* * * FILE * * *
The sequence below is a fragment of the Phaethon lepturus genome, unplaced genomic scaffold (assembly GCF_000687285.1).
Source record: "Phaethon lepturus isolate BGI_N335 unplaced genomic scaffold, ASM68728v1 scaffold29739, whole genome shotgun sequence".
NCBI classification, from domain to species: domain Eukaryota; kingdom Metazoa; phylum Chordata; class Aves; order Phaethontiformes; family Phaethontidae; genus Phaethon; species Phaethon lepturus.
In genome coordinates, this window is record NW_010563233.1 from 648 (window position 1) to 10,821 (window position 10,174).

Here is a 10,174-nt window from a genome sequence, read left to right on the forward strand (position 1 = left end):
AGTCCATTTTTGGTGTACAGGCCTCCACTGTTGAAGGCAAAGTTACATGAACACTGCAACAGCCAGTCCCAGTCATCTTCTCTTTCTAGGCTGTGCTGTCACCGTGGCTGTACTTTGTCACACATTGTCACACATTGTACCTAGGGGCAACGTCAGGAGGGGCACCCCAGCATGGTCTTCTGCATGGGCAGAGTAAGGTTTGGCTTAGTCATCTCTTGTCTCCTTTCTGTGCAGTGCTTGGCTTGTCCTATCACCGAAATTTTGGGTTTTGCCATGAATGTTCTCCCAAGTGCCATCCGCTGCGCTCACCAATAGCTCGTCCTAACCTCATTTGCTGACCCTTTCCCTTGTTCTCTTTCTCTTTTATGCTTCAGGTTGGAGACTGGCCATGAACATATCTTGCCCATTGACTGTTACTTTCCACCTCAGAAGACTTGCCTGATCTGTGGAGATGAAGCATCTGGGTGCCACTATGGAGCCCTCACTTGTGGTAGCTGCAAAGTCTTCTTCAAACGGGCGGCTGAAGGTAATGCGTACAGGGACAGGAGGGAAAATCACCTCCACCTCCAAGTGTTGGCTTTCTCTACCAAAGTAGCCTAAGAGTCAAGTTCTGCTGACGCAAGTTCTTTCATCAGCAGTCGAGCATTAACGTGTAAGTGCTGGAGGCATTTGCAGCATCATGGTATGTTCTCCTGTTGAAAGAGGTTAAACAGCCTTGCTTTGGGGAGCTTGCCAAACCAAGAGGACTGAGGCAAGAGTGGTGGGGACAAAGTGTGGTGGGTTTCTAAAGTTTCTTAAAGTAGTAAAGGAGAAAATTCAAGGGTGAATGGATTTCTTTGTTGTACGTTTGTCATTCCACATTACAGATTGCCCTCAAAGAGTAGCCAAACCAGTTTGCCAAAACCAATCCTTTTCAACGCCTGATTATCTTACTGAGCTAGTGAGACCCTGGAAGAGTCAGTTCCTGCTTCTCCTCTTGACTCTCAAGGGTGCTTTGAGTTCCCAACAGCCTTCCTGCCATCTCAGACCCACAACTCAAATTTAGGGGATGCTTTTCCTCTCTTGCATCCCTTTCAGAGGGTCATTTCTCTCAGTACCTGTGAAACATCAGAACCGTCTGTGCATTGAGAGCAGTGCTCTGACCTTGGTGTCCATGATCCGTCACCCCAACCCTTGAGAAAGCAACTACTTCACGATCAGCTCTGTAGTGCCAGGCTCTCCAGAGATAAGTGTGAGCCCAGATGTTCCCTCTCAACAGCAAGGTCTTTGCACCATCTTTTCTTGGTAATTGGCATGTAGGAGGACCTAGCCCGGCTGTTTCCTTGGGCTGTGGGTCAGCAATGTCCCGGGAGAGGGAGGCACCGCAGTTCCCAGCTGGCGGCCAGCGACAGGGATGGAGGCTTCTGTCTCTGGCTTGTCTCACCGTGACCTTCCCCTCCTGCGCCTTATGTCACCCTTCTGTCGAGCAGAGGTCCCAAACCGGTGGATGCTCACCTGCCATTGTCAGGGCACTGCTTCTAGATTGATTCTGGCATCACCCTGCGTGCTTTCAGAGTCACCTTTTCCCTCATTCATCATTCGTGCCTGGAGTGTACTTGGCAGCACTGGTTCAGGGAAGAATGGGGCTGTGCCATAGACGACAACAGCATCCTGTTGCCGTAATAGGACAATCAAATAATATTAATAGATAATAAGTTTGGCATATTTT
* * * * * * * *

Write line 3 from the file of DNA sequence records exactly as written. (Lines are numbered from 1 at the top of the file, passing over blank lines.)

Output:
NCBI classification, from domain to species: domain Eukaryota; kingdom Metazoa; phylum Chordata; class Aves; order Phaethontiformes; family Phaethontidae; genus Phaethon; species Phaethon lepturus.